IFF: Engaging in disengagement — five horrible days in Gaza


One of the first news stories I covered in Jerusalem 10 years ago was the excavation of holy artifacts by the city. Ultra-Orthodox Jews were protesting the excavations, because they said they were disturbing ancient Jewish graves upon which the entire city was built. It was a common problem and even an old news story in Israel, but it was the first time I witnessed it.

Pairs of police officers picked up Chasidim lying down in front of the bulldozers, carrying each bearded, black-coated man by the shoulders and feet to a waiting van. As the men were carted past me — struggling, kicking, shouting, even calling me names — tears came to my eyes. I tried to mask them, furiously writing notes.

“Is this your first time here?” the head of the Israel Antiquities Authority said, more as a statement than a question. He offered me a tissue.

“It’s hard to watch,” he said.

It was true. The sight of men in uniform dragging religious Jews away provokes a visceral reaction in any Jew: nausea, cramps, tears. It evokes the images of the Holocaust, no matter how dissimilar the situation may be.

Perhaps that’s why it’s so heart-wrenching to watch the handful of new documentaries covering “the disengagement,” as the unilateral evacuation of 8,500 Jewish settlers from the Gaza Strip was called, when men and women in uniform marched in to confront, corral and drag away the (mostly religious) settlers. No matter that the uniformed people were Jews, and they weren’t taking the settlers to their death but busing them to within Israeli territory. Still the shadows of the Holocaust haunt.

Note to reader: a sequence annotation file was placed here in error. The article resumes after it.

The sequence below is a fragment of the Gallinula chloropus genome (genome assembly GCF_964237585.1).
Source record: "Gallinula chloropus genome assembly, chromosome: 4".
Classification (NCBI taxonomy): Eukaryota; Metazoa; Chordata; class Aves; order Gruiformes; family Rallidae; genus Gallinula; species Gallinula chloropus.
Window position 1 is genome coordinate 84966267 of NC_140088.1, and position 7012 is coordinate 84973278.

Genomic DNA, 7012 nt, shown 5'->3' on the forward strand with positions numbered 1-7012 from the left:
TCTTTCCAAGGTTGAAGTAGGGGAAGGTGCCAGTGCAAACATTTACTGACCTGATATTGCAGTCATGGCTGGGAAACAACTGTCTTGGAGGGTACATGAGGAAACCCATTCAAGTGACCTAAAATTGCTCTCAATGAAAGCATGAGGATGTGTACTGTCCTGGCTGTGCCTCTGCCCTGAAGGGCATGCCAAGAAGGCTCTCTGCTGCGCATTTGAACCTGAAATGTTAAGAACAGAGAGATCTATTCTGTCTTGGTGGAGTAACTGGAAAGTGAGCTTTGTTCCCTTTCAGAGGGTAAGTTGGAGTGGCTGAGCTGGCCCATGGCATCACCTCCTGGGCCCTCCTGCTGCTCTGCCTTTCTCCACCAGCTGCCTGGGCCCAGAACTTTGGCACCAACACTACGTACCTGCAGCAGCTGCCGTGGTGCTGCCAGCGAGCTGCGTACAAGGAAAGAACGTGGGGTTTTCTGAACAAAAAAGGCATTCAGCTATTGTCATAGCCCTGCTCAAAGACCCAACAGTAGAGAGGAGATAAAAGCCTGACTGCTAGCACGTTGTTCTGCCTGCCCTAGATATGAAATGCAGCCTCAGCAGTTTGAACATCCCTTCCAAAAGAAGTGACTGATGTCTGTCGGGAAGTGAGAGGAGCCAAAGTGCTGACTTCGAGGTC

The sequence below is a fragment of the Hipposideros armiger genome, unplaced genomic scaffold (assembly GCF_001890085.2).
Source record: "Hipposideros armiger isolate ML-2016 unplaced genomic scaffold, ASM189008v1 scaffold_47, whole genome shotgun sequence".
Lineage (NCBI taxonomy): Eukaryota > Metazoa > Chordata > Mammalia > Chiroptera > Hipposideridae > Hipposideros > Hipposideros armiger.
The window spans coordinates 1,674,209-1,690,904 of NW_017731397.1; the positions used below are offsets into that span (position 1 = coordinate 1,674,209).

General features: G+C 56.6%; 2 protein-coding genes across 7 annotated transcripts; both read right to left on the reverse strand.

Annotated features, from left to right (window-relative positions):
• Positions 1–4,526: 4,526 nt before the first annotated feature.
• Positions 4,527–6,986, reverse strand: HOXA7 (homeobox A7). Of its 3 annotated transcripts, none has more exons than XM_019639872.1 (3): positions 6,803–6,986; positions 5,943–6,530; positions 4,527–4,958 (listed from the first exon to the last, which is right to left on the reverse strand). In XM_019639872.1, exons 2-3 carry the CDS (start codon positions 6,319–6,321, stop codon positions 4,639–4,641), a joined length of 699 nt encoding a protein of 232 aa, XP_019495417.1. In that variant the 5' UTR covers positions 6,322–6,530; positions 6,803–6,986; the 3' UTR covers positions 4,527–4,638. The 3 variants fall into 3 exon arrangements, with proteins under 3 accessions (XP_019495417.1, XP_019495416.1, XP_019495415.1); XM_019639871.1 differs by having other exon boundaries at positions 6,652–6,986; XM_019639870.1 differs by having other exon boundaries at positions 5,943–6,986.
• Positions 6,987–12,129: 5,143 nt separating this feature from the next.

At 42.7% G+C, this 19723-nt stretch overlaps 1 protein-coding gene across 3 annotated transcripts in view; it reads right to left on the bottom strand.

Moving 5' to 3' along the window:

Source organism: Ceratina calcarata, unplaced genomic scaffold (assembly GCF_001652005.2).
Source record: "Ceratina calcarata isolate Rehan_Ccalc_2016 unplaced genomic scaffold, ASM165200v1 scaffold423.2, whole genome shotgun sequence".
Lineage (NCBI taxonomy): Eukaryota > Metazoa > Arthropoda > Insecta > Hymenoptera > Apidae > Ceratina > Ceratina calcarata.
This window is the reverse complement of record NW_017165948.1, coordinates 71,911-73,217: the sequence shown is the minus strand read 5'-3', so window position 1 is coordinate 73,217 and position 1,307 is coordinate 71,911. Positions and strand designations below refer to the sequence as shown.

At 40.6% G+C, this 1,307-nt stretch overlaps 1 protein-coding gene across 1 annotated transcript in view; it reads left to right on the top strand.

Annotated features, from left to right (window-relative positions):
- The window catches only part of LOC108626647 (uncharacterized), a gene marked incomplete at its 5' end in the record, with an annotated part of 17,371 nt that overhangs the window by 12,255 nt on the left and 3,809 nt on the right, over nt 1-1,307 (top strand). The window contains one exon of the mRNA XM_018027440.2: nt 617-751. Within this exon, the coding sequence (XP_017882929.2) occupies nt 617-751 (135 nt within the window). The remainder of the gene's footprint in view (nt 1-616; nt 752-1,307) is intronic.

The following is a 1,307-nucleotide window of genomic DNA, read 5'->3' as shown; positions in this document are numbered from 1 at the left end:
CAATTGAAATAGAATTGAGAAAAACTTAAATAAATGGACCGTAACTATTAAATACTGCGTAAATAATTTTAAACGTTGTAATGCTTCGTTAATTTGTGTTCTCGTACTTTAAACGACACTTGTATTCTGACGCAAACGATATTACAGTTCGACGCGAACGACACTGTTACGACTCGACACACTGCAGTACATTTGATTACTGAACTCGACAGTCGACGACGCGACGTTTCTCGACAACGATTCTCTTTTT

Especially from the perspective of the settlers, who primarily believe their mission — to settle the Land of Israel and serve as a buffer zone to protect the rest of Israel from destruction — is a direct response to the horrors of the Holocaust. That is why they are not willing to leave — or be forced from their homes, and that is why, for many, it is worse that the people in uniform are Jews.

“If you’re a Jew, you can’t do this!” one of the settlers screams at the police in “Storm of Emotions,” one of the two new disengagement documentaries showing at the 22nd Israel Film Festival.

“You look like Nazis!” a woman shouts.

“You obey orders fanatically. You think we’re fanatics. You’re order fanatics,” another says, again evoking the famous German soldier’s defense of, “We were just following orders.”

But following government orders is what the police and soldiers are doing in Gush Katif, the bloc of 21 Jewish settlements in the Gaza Strip. Some police don’t believe in the evacuation, some don’t want to be the ones to evacuate the settlers. Even for those who believe it is the right thing to do — because they are tired of risking their lives for such a small percentage of the population, or because they think it will bring about peace, or because they don’t want Gaza to be part of Israel — the actual evacuation is a horrible experience.